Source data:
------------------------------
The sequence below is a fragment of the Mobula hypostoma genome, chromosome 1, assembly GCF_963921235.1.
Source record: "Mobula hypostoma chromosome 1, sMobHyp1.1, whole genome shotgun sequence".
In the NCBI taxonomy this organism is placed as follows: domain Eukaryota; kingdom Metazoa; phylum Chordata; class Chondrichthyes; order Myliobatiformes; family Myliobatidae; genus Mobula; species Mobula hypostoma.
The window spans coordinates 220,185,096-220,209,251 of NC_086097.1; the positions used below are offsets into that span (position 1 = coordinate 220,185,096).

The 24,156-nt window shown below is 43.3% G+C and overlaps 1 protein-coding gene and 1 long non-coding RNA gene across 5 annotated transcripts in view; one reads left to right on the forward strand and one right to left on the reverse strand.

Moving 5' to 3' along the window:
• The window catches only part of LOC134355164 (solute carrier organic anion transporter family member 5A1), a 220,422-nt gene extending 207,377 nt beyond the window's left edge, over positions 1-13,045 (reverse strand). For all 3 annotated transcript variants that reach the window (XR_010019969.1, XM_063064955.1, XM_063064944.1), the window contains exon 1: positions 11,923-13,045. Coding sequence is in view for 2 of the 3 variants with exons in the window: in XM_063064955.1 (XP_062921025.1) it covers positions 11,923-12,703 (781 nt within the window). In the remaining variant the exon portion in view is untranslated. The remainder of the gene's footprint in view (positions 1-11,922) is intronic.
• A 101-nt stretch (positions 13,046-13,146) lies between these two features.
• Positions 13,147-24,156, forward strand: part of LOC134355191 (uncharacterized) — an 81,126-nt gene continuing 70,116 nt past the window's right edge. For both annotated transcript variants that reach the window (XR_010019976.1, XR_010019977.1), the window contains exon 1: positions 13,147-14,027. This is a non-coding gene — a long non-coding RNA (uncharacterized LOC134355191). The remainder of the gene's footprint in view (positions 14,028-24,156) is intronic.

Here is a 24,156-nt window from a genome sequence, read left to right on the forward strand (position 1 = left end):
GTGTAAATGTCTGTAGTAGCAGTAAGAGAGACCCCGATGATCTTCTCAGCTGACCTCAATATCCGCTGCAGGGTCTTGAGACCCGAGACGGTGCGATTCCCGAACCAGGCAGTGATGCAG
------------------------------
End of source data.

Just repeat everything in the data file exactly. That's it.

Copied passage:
The sequence below is a fragment of the Mobula hypostoma genome, chromosome 1, assembly GCF_963921235.1.
Source record: "Mobula hypostoma chromosome 1, sMobHyp1.1, whole genome shotgun sequence".
In the NCBI taxonomy this organism is placed as follows: domain Eukaryota; kingdom Metazoa; phylum Chordata; class Chondrichthyes; order Myliobatiformes; family Myliobatidae; genus Mobula; species Mobula hypostoma.
The window spans coordinates 220,185,096-220,209,251 of NC_086097.1; the positions used below are offsets into that span (position 1 = coordinate 220,185,096).

The 24,156-nt window shown below is 43.3% G+C and overlaps 1 protein-coding gene and 1 long non-coding RNA gene across 5 annotated transcripts in view; one reads left to right on the forward strand and one right to left on the reverse strand.

Moving 5' to 3' along the window:
• The window catches only part of LOC134355164 (solute carrier organic anion transporter family member 5A1), a 220,422-nt gene extending 207,377 nt beyond the window's left edge, over positions 1-13,045 (reverse strand). For all 3 annotated transcript variants that reach the window (XR_010019969.1, XM_063064955.1, XM_063064944.1), the window contains exon 1: positions 11,923-13,045. Coding sequence is in view for 2 of the 3 variants with exons in the window: in XM_063064955.1 (XP_062921025.1) it covers positions 11,923-12,703 (781 nt within the window). In the remaining variant the exon portion in view is untranslated. The remainder of the gene's footprint in view (positions 1-11,922) is intronic.
• A 101-nt stretch (positions 13,046-13,146) lies between these two features.
• Positions 13,147-24,156, forward strand: part of LOC134355191 (uncharacterized) — an 81,126-nt gene continuing 70,116 nt past the window's right edge. For both annotated transcript variants that reach the window (XR_010019976.1, XR_010019977.1), the window contains exon 1: positions 13,147-14,027. This is a non-coding gene — a long non-coding RNA (uncharacterized LOC134355191). The remainder of the gene's footprint in view (positions 14,028-24,156) is intronic.

Here is a 24,156-nt window from a genome sequence, read left to right on the forward strand (position 1 = left end):
GTGTAAATGTCTGTAGTAGCAGTAAGAGAGACCCCGATGATCTTCTCAGCTGACCTCAATATCCGCTGCAGGGTCTTGAGACCCGAGACGGTGCGATTCCCGAACCAGGCAGTGATGCAG